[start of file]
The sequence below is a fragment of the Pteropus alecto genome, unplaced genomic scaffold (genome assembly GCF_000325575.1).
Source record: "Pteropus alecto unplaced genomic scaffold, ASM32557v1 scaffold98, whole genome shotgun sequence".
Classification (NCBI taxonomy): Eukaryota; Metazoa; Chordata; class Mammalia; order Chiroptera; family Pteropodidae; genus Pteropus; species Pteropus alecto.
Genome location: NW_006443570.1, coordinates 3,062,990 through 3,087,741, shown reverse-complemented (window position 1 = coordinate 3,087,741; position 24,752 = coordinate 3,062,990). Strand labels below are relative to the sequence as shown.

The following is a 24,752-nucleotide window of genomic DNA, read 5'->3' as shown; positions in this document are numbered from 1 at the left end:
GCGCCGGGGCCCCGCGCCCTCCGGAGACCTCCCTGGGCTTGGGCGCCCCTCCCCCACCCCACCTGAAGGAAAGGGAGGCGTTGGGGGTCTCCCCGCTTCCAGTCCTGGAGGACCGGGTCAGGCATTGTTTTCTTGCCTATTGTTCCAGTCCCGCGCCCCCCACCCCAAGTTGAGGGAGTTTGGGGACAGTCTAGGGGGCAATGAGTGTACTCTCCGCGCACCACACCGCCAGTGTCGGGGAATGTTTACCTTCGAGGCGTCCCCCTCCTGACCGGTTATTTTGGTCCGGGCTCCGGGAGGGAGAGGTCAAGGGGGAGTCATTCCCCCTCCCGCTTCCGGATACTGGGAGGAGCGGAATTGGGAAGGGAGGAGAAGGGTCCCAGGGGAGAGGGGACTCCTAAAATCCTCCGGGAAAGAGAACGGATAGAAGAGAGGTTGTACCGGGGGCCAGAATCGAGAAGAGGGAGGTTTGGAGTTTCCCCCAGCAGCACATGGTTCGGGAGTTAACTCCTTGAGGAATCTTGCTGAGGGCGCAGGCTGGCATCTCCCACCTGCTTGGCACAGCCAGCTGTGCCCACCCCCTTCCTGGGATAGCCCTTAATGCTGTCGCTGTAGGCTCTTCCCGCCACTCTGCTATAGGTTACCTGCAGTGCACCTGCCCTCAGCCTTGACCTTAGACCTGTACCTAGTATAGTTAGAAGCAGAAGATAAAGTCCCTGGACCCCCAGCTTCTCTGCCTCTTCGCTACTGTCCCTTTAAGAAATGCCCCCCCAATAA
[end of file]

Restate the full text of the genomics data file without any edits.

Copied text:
The sequence below is a fragment of the Pteropus alecto genome, unplaced genomic scaffold (genome assembly GCF_000325575.1).
Source record: "Pteropus alecto unplaced genomic scaffold, ASM32557v1 scaffold98, whole genome shotgun sequence".
Classification (NCBI taxonomy): Eukaryota; Metazoa; Chordata; class Mammalia; order Chiroptera; family Pteropodidae; genus Pteropus; species Pteropus alecto.
Genome location: NW_006443570.1, coordinates 3,062,990 through 3,087,741, shown reverse-complemented (window position 1 = coordinate 3,087,741; position 24,752 = coordinate 3,062,990). Strand labels below are relative to the sequence as shown.

The following is a 24,752-nucleotide window of genomic DNA, read 5'->3' as shown; positions in this document are numbered from 1 at the left end:
GCGCCGGGGCCCCGCGCCCTCCGGAGACCTCCCTGGGCTTGGGCGCCCCTCCCCCACCCCACCTGAAGGAAAGGGAGGCGTTGGGGGTCTCCCCGCTTCCAGTCCTGGAGGACCGGGTCAGGCATTGTTTTCTTGCCTATTGTTCCAGTCCCGCGCCCCCCACCCCAAGTTGAGGGAGTTTGGGGACAGTCTAGGGGGCAATGAGTGTACTCTCCGCGCACCACACCGCCAGTGTCGGGGAATGTTTACCTTCGAGGCGTCCCCCTCCTGACCGGTTATTTTGGTCCGGGCTCCGGGAGGGAGAGGTCAAGGGGGAGTCATTCCCCCTCCCGCTTCCGGATACTGGGAGGAGCGGAATTGGGAAGGGAGGAGAAGGGTCCCAGGGGAGAGGGGACTCCTAAAATCCTCCGGGAAAGAGAACGGATAGAAGAGAGGTTGTACCGGGGGCCAGAATCGAGAAGAGGGAGGTTTGGAGTTTCCCCCAGCAGCACATGGTTCGGGAGTTAACTCCTTGAGGAATCTTGCTGAGGGCGCAGGCTGGCATCTCCCACCTGCTTGGCACAGCCAGCTGTGCCCACCCCCTTCCTGGGATAGCCCTTAATGCTGTCGCTGTAGGCTCTTCCCGCCACTCTGCTATAGGTTACCTGCAGTGCACCTGCCCTCAGCCTTGACCTTAGACCTGTACCTAGTATAGTTAGAAGCAGAAGATAAAGTCCCTGGACCCCCAGCTTCTCTGCCTCTTCGCTACTGTCCCTTTAAGAAATGCCCCCCCAATAA